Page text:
Lord Dragoner’s Wife by Lynn Kerstan

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Love cannot be bought or bartered, and a marriage may be built on the finest of threads.
Delilah, the smart and likable daughter of an ambitious merchant, fell in love with Charles Everett from afar. While she married for love, Charles only married her to salvage his aristocratic family’s disreputable accounts. Believing she had no more interest in a real marriage than he did, he abandoned her after their wedding night to seek honor in the war against Napoleon.

Now, six years later, he returns, vested as Lord Dragoner but embroiled in secrets and controversy, to insist she free herself by divorce. Delilah has never stopped hoping he would one day return to her, the beautiful man with pain blazing in his eyes. She longs for them to build a happy family, like the one she grew up with, and she’ll do whatever it takes to win him over.

Rating: B

At the age of twenty-two, Charles Everett, heir to the Earl of Dragoner was sold into marriage with the daughter of a wealthy merchant in order to repair the family finances. He didn’t want the marriage, but had no choice in the matter, knowing how desperately his father needed the cash. On the morning of his wedding, he discovered that his parents had absconded with the money and left him to it – so he got rollicking drunk, got married, bedded his bride and abandoned her the following morning, leaving England in order to purchase a commission in the army. He has not returned since, serving on the peninsula in various capacities and building rather an unsavoury reputation. Rumour has it that he is a coward and a libertine; and when he is publicly disgraced – by the Duke of Wellington, no less – he finds he has no alternative but to return to British shores.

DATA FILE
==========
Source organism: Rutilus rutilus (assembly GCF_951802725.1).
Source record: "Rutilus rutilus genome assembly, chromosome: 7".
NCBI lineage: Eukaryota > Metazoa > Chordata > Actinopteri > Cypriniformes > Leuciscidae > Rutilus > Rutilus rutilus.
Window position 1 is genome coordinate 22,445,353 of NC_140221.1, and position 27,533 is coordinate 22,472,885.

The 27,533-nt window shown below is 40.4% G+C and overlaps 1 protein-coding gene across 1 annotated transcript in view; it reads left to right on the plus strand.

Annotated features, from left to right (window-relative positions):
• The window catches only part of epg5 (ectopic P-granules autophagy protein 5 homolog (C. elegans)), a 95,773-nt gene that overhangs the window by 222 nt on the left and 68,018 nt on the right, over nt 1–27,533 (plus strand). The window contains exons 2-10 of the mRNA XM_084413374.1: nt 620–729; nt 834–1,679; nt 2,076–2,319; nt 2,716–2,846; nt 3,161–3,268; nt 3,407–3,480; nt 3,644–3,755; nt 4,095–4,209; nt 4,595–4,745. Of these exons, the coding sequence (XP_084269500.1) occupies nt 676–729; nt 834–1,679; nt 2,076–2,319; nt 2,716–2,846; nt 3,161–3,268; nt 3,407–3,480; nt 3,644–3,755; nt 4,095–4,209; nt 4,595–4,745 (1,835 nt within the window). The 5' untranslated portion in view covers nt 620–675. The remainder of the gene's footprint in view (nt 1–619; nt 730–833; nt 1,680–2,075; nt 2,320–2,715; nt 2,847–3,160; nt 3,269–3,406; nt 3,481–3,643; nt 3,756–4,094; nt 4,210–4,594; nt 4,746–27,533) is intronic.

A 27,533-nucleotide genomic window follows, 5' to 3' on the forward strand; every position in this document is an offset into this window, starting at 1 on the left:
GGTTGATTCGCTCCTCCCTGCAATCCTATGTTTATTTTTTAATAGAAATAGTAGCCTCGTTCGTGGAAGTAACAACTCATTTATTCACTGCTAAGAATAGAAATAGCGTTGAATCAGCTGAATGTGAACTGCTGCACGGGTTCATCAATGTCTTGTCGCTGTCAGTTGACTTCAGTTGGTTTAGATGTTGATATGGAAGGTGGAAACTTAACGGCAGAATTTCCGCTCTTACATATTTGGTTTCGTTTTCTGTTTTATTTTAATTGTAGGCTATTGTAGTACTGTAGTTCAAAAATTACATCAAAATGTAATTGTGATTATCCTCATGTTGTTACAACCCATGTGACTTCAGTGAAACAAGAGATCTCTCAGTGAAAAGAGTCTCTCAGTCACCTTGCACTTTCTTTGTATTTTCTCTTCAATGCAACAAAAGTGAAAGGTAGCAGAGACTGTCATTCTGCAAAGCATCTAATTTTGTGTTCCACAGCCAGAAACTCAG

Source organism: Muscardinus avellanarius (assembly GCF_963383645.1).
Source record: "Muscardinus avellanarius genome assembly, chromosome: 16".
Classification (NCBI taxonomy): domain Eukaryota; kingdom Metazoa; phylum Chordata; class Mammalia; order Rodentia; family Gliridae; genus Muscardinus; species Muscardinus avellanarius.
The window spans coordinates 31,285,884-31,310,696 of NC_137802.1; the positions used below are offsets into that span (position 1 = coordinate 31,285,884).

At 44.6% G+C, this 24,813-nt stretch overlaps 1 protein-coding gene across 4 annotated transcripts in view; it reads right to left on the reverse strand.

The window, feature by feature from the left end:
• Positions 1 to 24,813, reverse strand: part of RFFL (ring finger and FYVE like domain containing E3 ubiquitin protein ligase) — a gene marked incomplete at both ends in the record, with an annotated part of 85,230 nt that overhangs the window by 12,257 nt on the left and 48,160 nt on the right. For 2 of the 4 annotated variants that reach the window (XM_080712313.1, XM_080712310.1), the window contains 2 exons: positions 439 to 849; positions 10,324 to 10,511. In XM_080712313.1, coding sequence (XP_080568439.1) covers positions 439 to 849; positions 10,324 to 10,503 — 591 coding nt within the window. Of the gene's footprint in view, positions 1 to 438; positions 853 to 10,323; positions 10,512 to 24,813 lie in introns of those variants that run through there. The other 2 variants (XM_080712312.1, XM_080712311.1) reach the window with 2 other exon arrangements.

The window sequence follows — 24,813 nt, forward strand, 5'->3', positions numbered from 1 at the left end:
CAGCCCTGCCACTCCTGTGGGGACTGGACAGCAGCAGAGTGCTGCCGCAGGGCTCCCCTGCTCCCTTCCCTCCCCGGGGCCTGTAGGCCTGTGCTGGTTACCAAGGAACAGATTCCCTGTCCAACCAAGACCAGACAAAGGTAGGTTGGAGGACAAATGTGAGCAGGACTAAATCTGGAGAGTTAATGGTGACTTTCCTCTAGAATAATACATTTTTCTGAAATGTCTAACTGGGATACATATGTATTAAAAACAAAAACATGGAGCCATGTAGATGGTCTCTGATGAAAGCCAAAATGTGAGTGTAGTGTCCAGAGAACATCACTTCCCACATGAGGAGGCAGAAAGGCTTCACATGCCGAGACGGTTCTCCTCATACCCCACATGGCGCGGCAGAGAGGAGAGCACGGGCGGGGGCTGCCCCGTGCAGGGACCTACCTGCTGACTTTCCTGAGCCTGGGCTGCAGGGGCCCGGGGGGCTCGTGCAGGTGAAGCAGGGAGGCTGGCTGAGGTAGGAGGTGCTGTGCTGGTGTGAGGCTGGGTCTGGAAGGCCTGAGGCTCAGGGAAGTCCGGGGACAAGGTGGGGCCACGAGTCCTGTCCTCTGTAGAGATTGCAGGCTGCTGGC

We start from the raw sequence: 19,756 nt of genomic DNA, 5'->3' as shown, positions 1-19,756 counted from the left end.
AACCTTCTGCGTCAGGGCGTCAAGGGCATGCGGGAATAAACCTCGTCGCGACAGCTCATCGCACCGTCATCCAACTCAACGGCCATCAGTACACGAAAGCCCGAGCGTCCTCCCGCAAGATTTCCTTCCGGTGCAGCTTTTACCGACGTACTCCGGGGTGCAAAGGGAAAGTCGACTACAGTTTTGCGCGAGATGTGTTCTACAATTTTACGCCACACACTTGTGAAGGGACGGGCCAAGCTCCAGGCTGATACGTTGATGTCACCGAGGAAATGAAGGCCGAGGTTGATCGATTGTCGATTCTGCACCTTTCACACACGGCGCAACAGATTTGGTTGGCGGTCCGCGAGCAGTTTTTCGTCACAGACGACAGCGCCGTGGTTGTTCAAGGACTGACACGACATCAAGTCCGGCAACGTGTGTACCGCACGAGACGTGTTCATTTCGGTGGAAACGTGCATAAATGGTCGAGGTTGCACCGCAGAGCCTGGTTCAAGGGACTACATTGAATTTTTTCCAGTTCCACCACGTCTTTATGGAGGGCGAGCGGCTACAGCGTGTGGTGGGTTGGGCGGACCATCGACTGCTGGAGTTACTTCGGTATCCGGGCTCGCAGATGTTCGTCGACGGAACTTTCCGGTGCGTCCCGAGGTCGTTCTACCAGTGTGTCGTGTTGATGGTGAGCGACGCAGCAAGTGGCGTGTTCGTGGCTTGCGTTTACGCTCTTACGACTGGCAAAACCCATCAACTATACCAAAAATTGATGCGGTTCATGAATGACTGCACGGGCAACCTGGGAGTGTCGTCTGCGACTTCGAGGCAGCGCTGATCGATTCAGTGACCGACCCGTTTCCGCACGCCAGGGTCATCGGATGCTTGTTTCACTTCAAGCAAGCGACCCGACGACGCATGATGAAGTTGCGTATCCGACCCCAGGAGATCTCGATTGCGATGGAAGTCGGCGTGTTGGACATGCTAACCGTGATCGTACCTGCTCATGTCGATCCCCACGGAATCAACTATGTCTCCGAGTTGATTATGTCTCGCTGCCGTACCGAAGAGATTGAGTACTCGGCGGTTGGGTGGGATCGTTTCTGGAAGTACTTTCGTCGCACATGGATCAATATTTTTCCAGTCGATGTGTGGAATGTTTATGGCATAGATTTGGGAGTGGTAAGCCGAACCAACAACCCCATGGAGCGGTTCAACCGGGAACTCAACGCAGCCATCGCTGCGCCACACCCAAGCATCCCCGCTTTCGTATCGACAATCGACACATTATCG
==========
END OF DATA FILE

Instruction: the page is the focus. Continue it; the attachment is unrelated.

His wife, Delilah, has carried a torch for him ever since she first laid eyes on him, but rather than moping dejectedly at his desertion, she has spent his absence shepherding his finances and turning her dowry into a substantial fortune. She’s lived with the knowledge of his infidelity, the rumours about his reputation and his disgrace, and yet she can’t help hoping and believing that the rumours will prove to be untrue. All she’s ever had of him are hopes – hopes that he will return, hopes that he will fall in love with her – but she knows that isn’t the reason he’s coming to see her after their long separation. He wants his freedom – and to give her hers – and has come to her so that they can start divorce proceedings. But he has been living in France where divorce is easier and has reckoned without the harsher English laws which make it very difficult for a wife to divorce her husband as he has planned. Instead, he will have to divorce her on grounds of adultery which will cause a great deal of scandal and unpleasantness for her. For himself, he doesn’t care but he is unwilling to subject Delilah to such indignities, so they agree instead to live separate lives.

But despite everything, Delilah still dares to hope and she makes one last request of him. She asks that they spend one year together as man and wife (telling him it’s up to him whether they sleep together or not) – and if, after that time, he still wants the separation, she will agree to it.